5.2 Major Hazard Facilities

This chapter has not been update to the 2017 regulations

Laws governing the control and operations of Victoria's major hazards sites were first introduced in 2000, after the 1998 explosion at Esso's Longford Gas Plant.  Major hazard facilities are sites storing or processing large quantities of dangerous goods including petroleum products and chemicals (as per Schedule 9 of the regs).

The Regulations lay down specific obligations on the operators and employees of major hazard facilities. The major requirement is that operators must apply for a licence to operate the facility. An application must be accompanied by a Safety Management System that sets out the site's safety management system, on and off site emergency plans, and illustrates to the satisfaction of the Authority, the employees and the local community that there are adequate measures in place to prevent a major incident.

Victoria has approximately 45 sites designated as being "Major Hazard Facilities". The current list of MHFs can be checked by going to the WorkSafe topic page.  


1 - Operators (or those who intend to operate) an MHF

A major hazard facility (MHF) must be either registered or licensed to legally operate in Victoria. Operators must:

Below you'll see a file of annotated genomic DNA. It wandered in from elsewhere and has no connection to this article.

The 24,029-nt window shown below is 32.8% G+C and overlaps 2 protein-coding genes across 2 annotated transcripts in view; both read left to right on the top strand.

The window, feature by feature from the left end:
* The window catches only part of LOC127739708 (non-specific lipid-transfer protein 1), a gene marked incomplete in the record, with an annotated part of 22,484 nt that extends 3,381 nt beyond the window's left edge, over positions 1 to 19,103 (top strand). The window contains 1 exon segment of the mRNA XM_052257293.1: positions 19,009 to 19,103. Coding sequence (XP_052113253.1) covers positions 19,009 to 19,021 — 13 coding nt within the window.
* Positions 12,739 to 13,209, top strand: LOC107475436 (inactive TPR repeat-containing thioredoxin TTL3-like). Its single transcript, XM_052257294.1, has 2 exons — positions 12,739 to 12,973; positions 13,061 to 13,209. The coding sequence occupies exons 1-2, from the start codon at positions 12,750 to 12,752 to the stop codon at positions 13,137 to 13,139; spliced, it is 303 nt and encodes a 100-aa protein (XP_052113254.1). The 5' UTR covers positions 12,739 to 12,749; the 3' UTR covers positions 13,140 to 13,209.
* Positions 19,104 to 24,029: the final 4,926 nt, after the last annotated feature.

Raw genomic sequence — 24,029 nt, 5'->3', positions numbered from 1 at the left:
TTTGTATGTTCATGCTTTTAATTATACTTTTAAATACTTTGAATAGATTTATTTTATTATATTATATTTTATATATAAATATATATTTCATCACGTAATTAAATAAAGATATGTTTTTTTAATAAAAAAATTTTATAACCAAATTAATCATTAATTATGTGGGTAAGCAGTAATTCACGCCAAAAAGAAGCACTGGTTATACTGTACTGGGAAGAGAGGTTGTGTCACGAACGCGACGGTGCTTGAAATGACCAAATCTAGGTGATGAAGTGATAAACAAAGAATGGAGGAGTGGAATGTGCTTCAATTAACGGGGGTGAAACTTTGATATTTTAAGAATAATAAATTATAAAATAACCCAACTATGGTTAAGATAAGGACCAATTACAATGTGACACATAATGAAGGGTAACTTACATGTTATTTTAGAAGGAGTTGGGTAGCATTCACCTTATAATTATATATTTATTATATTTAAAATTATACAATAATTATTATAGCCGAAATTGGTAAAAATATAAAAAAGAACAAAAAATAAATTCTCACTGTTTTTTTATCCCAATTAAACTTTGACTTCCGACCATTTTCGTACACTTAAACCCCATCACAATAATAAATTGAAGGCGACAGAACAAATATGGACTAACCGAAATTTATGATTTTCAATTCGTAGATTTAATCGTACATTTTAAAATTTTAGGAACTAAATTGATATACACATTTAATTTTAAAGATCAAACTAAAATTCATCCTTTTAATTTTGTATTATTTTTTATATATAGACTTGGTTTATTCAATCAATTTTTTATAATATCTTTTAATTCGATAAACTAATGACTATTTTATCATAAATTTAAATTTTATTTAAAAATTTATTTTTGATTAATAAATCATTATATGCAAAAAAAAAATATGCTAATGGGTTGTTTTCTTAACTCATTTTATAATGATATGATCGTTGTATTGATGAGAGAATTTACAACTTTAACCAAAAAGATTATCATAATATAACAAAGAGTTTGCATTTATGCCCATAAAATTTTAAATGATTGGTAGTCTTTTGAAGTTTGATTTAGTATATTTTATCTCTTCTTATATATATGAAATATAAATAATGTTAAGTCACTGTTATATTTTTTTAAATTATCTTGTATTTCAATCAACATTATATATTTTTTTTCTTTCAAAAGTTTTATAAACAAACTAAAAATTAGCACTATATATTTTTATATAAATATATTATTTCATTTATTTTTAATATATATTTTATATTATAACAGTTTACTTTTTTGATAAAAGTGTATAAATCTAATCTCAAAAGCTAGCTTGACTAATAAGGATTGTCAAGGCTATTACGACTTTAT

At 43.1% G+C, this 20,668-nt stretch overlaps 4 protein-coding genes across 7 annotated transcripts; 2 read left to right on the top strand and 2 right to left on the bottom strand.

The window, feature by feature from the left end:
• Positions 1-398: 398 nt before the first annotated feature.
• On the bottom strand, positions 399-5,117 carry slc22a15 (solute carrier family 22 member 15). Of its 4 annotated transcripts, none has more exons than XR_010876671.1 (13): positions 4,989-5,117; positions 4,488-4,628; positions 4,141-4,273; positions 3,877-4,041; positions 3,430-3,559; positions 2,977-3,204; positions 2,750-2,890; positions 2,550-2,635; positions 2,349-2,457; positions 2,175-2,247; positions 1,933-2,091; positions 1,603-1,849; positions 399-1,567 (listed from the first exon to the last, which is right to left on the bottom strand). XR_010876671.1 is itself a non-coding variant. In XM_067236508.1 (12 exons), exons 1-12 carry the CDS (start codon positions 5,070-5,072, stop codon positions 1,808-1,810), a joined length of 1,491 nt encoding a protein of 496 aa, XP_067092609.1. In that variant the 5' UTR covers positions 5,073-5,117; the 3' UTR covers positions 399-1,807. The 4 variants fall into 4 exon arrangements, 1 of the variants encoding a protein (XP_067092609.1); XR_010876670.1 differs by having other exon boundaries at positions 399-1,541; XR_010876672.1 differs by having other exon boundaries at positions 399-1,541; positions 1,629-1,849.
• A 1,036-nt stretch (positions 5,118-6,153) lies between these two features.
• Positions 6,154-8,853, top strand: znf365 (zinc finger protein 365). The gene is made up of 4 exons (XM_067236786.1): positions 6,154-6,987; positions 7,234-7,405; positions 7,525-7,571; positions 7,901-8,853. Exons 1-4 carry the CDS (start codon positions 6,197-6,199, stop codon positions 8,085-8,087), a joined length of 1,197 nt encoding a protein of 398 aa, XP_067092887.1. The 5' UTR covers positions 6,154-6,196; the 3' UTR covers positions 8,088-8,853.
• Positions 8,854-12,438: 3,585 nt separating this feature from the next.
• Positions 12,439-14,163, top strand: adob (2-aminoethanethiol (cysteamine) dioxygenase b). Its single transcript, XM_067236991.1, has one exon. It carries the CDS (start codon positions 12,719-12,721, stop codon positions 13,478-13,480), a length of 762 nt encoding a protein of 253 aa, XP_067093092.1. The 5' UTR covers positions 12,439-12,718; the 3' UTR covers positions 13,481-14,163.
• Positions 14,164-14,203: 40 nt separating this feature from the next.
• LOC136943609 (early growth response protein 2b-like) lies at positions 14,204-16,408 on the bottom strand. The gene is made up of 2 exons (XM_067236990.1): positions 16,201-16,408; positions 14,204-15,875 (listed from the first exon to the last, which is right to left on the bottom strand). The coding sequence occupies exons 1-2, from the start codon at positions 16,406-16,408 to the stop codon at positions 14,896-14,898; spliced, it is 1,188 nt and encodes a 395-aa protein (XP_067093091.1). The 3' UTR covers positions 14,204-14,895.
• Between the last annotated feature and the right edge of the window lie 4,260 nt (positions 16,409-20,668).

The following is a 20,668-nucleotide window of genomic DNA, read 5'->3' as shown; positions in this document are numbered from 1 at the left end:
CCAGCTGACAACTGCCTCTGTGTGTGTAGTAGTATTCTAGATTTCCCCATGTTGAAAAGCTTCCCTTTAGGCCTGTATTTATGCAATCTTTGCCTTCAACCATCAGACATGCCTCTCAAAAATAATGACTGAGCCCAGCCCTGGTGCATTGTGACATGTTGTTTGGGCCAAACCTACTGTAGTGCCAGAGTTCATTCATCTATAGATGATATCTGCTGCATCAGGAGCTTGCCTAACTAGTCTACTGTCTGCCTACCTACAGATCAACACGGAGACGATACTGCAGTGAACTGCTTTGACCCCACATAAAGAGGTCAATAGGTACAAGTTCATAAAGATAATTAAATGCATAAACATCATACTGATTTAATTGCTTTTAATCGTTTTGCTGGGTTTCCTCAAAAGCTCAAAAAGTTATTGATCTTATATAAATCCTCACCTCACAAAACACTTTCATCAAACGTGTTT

• notify the Authority if the facility has, or is likely to have, Schedule 9 materials at more than 10% of their threshold quantity; and
  • provide the information required for notification (the Authority will then determine whether the facility is a MHF and whether it will need to be licensed or registered) ; and
  • establish a Safety Management System (see explanatory document) for their facility and also prepare a Safety Case to demonstrate the adequacy of the safety management system and the control measures in preventing major incidents and provide this to the Authority; and
  • identify major incidents and major incident hazards and then conduct a Safety Assessment; and
  • adopt control measures to eliminate or reduce these risks to acceptable levels; and
  • develop an emergency plan which must be tested, put into action in the event of a major incident and reviewed; and
  • develop a safety role for employees (including specific procedures which must be followed to assist the operator to identify major hazard incidents, conduct or review a Safety Assessment and risk control measures, and establish and implement a Safety Management System); and
  • consult with the employees and their health and safety representatives, and provide specific information, instruction and training and keep records of training; and
  • provide information and instruction to non-employees; and
  • provide information to the local community; and
  • consult with the local community and municipal councils when developing or revising the Safety Case on certain matters that could affect the health and safety of the community in the event of a major incident occurring; and
  • If the MHF is in close proximity to another MHF or have linked operations, WorkSafe may require the operator to coordinate the safety case development with the other MHF's safety case/s; and